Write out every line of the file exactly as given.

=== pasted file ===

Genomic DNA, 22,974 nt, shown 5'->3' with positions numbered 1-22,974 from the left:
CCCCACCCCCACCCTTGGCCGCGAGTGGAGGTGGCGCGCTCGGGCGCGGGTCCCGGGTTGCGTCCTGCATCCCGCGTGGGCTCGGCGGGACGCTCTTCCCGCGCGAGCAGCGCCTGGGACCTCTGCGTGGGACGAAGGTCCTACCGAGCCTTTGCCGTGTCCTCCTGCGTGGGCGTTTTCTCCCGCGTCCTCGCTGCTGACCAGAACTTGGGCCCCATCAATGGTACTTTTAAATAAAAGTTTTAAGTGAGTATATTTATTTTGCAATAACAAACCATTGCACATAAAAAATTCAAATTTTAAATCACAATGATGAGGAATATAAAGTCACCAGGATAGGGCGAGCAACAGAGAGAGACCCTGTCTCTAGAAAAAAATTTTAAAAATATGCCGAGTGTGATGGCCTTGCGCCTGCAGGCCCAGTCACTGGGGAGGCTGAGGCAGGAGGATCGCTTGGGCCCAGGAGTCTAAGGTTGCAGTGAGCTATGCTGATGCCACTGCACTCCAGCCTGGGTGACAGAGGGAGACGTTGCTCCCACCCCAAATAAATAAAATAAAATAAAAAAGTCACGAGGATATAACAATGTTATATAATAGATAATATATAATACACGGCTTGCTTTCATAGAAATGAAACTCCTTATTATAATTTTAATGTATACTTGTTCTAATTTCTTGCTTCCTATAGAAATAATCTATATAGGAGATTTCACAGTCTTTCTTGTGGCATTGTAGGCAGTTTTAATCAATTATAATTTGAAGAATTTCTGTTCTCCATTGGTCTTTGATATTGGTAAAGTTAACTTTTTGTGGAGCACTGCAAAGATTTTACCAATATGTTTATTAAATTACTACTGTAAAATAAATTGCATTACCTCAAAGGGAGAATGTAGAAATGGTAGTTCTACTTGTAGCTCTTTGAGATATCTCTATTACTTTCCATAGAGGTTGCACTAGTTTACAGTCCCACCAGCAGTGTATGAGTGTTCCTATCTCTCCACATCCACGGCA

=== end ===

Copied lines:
Genomic DNA, 22,974 nt, shown 5'->3' with positions numbered 1-22,974 from the left:
CCCCACCCCCACCCTTGGCCGCGAGTGGAGGTGGCGCGCTCGGGCGCGGGTCCCGGGTTGCGTCCTGCATCCCGCGTGGGCTCGGCGGGACGCTCTTCCCGCGCGAGCAGCGCCTGGGACCTCTGCGTGGGACGAAGGTCCTACCGAGCCTTTGCCGTGTCCTCCTGCGTGGGCGTTTTCTCCCGCGTCCTCGCTGCTGACCAGAACTTGGGCCCCATCAATGGTACTTTTAAATAAAAGTTTTAAGTGAGTATATTTATTTTGCAATAACAAACCATTGCACATAAAAAATTCAAATTTTAAATCACAATGATGAGGAATATAAAGTCACCAGGATAGGGCGAGCAACAGAGAGAGACCCTGTCTCTAGAAAAAAATTTTAAAAATATGCCGAGTGTGATGGCCTTGCGCCTGCAGGCCCAGTCACTGGGGAGGCTGAGGCAGGAGGATCGCTTGGGCCCAGGAGTCTAAGGTTGCAGTGAGCTATGCTGATGCCACTGCACTCCAGCCTGGGTGACAGAGGGAGACGTTGCTCCCACCCCAAATAAATAAAATAAAATAAAAAAGTCACGAGGATATAACAATGTTATATAATAGATAATATATAATACACGGCTTGCTTTCATAGAAATGAAACTCCTTATTATAATTTTAATGTATACTTGTTCTAATTTCTTGCTTCCTATAGAAATAATCTATATAGGAGATTTCACAGTCTTTCTTGTGGCATTGTAGGCAGTTTTAATCAATTATAATTTGAAGAATTTCTGTTCTCCATTGGTCTTTGATATTGGTAAAGTTAACTTTTTGTGGAGCACTGCAAAGATTTTACCAATATGTTTATTAAATTACTACTGTAAAATAAATTGCATTACCTCAAAGGGAGAATGTAGAAATGGTAGTTCTACTTGTAGCTCTTTGAGATATCTCTATTACTTTCCATAGAGGTTGCACTAGTTTACAGTCCCACCAGCAGTGTATGAGTGTTCCTATCTCTCCACATCCACGGCA